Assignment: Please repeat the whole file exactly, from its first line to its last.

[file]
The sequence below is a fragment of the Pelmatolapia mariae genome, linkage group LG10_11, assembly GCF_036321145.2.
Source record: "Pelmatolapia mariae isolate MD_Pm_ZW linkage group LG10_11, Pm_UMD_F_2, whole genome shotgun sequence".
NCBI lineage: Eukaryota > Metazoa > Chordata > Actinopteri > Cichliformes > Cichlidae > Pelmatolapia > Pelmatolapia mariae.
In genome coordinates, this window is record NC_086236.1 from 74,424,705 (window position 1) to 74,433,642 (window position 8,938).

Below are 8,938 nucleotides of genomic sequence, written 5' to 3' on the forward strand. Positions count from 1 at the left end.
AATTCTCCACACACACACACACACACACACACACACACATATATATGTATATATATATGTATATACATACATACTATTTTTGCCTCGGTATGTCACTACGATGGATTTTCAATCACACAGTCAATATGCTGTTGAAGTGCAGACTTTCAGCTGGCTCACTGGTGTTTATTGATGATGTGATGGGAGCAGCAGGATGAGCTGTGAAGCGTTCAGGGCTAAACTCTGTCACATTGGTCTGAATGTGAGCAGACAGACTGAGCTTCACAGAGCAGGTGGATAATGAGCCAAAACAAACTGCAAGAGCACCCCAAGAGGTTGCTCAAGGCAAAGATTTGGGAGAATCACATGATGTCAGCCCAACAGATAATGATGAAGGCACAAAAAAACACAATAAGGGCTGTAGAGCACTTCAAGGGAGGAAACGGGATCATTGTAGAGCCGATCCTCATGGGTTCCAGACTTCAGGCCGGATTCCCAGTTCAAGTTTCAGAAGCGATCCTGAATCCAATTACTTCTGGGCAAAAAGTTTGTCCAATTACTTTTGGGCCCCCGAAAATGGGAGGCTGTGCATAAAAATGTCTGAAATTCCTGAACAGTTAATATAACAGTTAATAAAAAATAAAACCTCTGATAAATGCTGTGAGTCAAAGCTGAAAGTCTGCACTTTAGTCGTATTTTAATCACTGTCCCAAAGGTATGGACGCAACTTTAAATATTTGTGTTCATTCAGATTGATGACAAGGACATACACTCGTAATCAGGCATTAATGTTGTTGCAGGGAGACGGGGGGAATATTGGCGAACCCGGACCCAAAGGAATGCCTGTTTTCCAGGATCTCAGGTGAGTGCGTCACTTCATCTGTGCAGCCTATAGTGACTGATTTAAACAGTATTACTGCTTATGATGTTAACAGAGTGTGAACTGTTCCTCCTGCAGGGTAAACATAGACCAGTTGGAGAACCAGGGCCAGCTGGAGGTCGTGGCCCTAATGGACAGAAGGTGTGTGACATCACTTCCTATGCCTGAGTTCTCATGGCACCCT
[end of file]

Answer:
The sequence below is a fragment of the Pelmatolapia mariae genome, linkage group LG10_11, assembly GCF_036321145.2.
Source record: "Pelmatolapia mariae isolate MD_Pm_ZW linkage group LG10_11, Pm_UMD_F_2, whole genome shotgun sequence".
NCBI lineage: Eukaryota > Metazoa > Chordata > Actinopteri > Cichliformes > Cichlidae > Pelmatolapia > Pelmatolapia mariae.
In genome coordinates, this window is record NC_086236.1 from 74,424,705 (window position 1) to 74,433,642 (window position 8,938).

Below are 8,938 nucleotides of genomic sequence, written 5' to 3' on the forward strand. Positions count from 1 at the left end.
AATTCTCCACACACACACACACACACACACACACACACATATATATGTATATATATATGTATATACATACATACTATTTTTGCCTCGGTATGTCACTACGATGGATTTTCAATCACACAGTCAATATGCTGTTGAAGTGCAGACTTTCAGCTGGCTCACTGGTGTTTATTGATGATGTGATGGGAGCAGCAGGATGAGCTGTGAAGCGTTCAGGGCTAAACTCTGTCACATTGGTCTGAATGTGAGCAGACAGACTGAGCTTCACAGAGCAGGTGGATAATGAGCCAAAACAAACTGCAAGAGCACCCCAAGAGGTTGCTCAAGGCAAAGATTTGGGAGAATCACATGATGTCAGCCCAACAGATAATGATGAAGGCACAAAAAAACACAATAAGGGCTGTAGAGCACTTCAAGGGAGGAAACGGGATCATTGTAGAGCCGATCCTCATGGGTTCCAGACTTCAGGCCGGATTCCCAGTTCAAGTTTCAGAAGCGATCCTGAATCCAATTACTTCTGGGCAAAAAGTTTGTCCAATTACTTTTGGGCCCCCGAAAATGGGAGGCTGTGCATAAAAATGTCTGAAATTCCTGAACAGTTAATATAACAGTTAATAAAAAATAAAACCTCTGATAAATGCTGTGAGTCAAAGCTGAAAGTCTGCACTTTAGTCGTATTTTAATCACTGTCCCAAAGGTATGGACGCAACTTTAAATATTTGTGTTCATTCAGATTGATGACAAGGACATACACTCGTAATCAGGCATTAATGTTGTTGCAGGGAGACGGGGGGAATATTGGCGAACCCGGACCCAAAGGAATGCCTGTTTTCCAGGATCTCAGGTGAGTGCGTCACTTCATCTGTGCAGCCTATAGTGACTGATTTAAACAGTATTACTGCTTATGATGTTAACAGAGTGTGAACTGTTCCTCCTGCAGGGTAAACATAGACCAGTTGGAGAACCAGGGCCAGCTGGAGGTCGTGGCCCTAATGGACAGAAGGTGTGTGACATCACTTCCTATGCCTGAGTTCTCATGGCACCCT